Shortage of Natural Acid Triggers Eczema

The lack of natural acids could potentially explain why some individuals are more susceptible to developing eczema.

The lack of natural acids could potentially explain why some individuals are more susceptible to developing eczema.

Natural acids like cis-urocanic acid, made from a protein, help to build a protective barrier in the outer layers of the skin.

A recent study published in the Journal of Allergy and Clinical Immunology suggests that an inadequate level of the acid could affect how well the immune system cells in the skin work.

Researchers from the University of Edinburgh used donated blood and skin samples to assess epidermal antigen-presenting cells from nonlesional skin.

The acid works to regulate immune cells, and in its absence, the skin can become inflamed.

A slightly different version of the gene that produces the filaggrin (FLG) protein is reportedly found in approximately 50% of people of European descent, across the globe. According to experts, this altered gene could affect their ability to create cis-urocanic acid.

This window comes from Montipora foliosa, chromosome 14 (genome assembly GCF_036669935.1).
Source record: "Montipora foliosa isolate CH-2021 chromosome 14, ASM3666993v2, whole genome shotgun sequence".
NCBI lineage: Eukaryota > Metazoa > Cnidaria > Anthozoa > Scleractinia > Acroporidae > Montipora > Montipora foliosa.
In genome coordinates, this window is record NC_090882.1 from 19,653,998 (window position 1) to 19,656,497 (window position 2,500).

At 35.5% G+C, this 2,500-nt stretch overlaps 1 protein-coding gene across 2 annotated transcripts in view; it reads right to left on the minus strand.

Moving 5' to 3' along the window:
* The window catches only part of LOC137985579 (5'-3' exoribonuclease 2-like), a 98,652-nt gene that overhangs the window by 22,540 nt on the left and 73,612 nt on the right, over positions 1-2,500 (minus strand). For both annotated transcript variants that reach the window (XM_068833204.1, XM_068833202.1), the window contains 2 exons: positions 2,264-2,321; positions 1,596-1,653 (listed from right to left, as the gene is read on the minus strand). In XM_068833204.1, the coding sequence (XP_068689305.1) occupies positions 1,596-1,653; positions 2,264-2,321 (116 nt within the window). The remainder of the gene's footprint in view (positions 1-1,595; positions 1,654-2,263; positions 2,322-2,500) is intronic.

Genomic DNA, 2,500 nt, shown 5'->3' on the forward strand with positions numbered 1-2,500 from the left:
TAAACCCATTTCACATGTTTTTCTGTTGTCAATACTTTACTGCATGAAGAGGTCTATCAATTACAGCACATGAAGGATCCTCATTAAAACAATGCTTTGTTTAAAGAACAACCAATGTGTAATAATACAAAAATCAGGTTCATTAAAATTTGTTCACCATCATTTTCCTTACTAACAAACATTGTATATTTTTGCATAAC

Additionally, the skin produces this acid in response to sunlight, which could be why some people experience improvements in their eczema symptoms with greater exposure to sunshine.

Clair Leitch, MD, University of Edinburgh Medical Research Council Centre for Inflammation Research, concluded, “Our study suggests the FLG protein, and the cis-urocanic acid it forms, are important for building protective barriers in the skin. This helps to stop the skin overreacting to dust, detergents, and other irritants.”